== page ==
I got myself recently a meshilicious and no company will offer a better performing, smaller form factor out of a shelf, for similar price than what I was able to put together, with pleasure;)
I build a several computers a year, you should see my server room
 

Avro Arrow

Posts: 2,574   +3,136
TechSpot Elite
It really depends on one's current configuration. For example, my work partner has a PC that he uses principally for gaming and it has an R5-1600X at its heart. However, he would see no gaming benefit from this upgrade because his card isn't fast enough. He finally upgraded his card last week from a GTX 1060 to an RX 6600 XT (his first ATi GPU).

My card is an RX 6800 XT and it gets 160FPS at 1440p in Witcher III while my R5-3600X gets 150fps. There would be no benefit for me to upgrade my CPU because what is a jump from 150 to 160fps going to do for me, even if I have a high-refresh monitor (which I don't).

I have to give some constructive criticism to TechSpot in this situation because I had to go to Guru3D.com to find charts that matched up. It doesn't help to do CPU gaming tests at 1080p while the GPU tests are all at 1440p and above because upgrading can introduce a bottleneck that totally destroys any performance uplift.

In this situation, the R5-1600X gets 269fps at 720p, 200fps at 1080p and 150fps at 1440p while the RX 6800 XT gets 160fps at 1440p. While I understand that there's little value in benchmarking a card as potent as the RX 6800 XT above 1080p, benchmarking CPUs at 1440p allows people to get a good idea of whether or not a CPU upgrade would leave the system with a GPU bottleneck or vice-versa. There's also the fact that if you have a standard 1080p 60hz monitor which, let's face it, most people do, upgrading your CPU or GPU when both already offer a minimum fps of above 60fps in all games is a waste of money.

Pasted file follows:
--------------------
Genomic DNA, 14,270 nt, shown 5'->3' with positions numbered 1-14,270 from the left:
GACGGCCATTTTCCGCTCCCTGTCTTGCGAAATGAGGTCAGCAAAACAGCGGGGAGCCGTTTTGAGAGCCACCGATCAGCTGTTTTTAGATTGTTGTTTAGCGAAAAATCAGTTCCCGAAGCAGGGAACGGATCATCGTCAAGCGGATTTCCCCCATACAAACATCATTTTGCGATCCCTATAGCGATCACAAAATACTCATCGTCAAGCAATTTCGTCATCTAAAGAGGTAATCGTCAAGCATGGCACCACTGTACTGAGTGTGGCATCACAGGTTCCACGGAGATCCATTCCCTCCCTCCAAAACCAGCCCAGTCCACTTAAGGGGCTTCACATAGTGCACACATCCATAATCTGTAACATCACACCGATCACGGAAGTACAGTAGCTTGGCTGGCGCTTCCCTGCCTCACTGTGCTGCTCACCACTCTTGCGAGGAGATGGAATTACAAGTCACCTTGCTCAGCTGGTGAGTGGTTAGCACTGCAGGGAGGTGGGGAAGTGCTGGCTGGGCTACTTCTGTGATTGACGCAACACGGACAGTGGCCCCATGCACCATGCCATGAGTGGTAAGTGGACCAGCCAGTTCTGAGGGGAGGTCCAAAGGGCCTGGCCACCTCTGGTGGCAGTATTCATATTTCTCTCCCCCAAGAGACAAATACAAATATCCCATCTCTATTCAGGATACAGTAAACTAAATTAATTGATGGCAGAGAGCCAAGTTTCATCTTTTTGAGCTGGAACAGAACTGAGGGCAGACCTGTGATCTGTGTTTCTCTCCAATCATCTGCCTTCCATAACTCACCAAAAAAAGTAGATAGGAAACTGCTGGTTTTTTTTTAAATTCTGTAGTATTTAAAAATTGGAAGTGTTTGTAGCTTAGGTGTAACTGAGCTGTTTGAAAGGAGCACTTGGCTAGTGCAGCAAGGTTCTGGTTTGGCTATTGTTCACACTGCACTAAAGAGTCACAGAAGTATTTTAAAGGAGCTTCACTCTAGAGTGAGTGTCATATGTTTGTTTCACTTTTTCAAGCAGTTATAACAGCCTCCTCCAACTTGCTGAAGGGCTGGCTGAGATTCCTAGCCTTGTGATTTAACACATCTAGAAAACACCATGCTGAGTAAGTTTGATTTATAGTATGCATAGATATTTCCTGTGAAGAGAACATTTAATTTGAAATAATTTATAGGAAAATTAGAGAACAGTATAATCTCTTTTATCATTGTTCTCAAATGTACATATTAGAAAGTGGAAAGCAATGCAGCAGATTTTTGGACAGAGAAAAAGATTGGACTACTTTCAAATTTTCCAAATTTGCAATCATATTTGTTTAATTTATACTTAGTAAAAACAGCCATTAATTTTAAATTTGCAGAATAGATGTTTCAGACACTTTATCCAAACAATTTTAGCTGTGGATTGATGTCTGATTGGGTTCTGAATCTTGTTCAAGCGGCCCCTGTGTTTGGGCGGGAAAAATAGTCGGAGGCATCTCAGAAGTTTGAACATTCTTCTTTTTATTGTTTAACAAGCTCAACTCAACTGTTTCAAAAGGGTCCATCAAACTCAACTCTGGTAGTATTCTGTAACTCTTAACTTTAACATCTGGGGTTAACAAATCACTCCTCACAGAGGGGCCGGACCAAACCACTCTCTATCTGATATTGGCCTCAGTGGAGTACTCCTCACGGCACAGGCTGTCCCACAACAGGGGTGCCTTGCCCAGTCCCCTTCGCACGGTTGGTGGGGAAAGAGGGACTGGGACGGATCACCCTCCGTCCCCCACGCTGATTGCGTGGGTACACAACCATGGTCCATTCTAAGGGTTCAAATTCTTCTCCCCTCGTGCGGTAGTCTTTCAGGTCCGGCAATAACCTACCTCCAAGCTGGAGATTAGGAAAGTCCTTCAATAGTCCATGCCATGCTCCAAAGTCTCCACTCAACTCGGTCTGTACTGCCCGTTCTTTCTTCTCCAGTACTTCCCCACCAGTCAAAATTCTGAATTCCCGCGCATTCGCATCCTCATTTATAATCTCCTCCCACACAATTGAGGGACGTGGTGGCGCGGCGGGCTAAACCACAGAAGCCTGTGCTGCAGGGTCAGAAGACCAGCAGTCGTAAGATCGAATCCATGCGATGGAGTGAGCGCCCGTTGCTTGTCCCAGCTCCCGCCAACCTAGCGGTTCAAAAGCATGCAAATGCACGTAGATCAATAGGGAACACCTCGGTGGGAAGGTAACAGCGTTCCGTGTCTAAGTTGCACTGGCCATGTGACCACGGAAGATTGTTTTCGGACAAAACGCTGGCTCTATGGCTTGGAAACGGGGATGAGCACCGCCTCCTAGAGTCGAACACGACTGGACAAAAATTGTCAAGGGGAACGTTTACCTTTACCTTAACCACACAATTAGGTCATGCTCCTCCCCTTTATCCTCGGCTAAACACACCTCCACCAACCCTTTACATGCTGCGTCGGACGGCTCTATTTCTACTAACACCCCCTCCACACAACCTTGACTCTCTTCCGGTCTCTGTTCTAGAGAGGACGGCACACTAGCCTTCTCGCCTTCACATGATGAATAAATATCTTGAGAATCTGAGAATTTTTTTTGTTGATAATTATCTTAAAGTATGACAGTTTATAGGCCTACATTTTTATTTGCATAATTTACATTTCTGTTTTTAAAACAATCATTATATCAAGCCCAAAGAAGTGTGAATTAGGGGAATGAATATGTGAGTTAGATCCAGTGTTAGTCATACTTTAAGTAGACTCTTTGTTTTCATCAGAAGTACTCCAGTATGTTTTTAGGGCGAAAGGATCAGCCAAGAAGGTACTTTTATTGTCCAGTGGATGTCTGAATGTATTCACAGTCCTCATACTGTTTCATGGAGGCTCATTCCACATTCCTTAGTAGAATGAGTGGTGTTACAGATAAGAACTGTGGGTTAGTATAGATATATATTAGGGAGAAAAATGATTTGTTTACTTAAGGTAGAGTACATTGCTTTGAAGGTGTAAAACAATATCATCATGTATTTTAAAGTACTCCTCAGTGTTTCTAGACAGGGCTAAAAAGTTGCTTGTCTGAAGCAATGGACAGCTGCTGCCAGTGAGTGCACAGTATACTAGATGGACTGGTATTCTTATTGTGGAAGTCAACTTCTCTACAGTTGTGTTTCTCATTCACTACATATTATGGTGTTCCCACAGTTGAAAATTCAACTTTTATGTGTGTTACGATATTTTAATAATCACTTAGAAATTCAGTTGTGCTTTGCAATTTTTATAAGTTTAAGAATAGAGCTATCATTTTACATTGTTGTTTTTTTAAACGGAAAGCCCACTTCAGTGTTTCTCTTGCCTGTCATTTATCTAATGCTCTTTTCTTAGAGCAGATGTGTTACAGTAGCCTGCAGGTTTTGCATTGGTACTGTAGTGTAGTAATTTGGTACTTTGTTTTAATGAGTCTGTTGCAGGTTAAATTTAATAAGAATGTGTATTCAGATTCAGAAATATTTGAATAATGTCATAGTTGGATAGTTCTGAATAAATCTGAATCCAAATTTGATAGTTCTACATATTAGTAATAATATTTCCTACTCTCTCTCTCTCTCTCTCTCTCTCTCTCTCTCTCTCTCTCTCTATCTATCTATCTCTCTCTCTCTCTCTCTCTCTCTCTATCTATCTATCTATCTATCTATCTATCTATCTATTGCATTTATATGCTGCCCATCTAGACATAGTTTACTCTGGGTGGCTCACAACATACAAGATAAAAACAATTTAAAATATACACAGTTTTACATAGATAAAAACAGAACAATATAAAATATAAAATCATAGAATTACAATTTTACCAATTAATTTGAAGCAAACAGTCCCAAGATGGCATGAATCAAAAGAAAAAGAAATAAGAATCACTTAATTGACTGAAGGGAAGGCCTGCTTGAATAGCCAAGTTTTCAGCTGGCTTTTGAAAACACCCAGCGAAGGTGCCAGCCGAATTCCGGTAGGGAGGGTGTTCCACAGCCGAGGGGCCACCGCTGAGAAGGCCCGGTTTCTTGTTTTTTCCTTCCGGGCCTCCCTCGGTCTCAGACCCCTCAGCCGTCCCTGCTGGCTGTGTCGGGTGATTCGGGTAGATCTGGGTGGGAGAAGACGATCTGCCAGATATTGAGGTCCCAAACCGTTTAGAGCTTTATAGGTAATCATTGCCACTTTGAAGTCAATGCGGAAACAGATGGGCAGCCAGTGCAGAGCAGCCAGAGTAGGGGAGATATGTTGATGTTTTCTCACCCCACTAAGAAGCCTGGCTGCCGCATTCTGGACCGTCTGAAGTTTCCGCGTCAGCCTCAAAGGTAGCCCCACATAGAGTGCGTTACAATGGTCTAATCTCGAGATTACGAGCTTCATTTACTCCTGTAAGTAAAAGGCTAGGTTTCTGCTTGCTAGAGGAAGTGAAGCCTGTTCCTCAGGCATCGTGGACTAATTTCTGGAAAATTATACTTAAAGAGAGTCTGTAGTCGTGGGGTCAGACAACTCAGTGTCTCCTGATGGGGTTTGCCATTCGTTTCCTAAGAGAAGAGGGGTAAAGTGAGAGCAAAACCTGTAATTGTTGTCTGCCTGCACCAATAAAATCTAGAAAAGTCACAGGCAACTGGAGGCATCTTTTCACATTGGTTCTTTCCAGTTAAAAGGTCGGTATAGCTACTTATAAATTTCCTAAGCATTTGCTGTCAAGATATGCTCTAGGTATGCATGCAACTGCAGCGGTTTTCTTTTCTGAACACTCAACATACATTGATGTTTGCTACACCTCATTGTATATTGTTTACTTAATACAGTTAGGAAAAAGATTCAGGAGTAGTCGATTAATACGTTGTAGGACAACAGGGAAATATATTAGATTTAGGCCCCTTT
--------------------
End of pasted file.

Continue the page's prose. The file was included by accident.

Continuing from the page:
My screen's a 2160p display so I MIGHT get a bit of a boost at 2160p but it's really not worth it.
 

dangh

Posts: 662   +1,037
I build a several computers a year, you should see my server room
I would really like to see it, it is usually a nice experience to see some other setups and find other people ideas.
But it's pity you do not enjoy this part of your job, then. For me, putting pc stuff together is like playing with lego. Sure, sometimes separating those £$%£$ is pain, but hey, my Apollo rocket looks avesome ;)
 

Kam7r

Posts: 75   +146
7500k vs 2500k in userbenchmark is 9%
If u compare a 2700k with 4c/8t from 10th gen it will be like <25% faster. Which is mostly from faster ram, ssd etc. No significant improvement in architecture till 12th gen.
If it weren't for amd we would still have 4c8t 14nm skylake in 12th gen.
you should inform yourself about userbenchmark... it's a scummy site and their results should not be taken into consideration
 
You should probably mention that not all B350 boards got the BIOS update required to run 5000 series CPUs. I have an Asrock B350 Gaming K4 that hasn't received any BIOS updates since October 2020. I upgraded to a 3000 series after AMD said B350 boards weren't able to support the 5000 series. Then a year later they figured it out (magically when Intel got competitive again), but only certain boards actually got the update.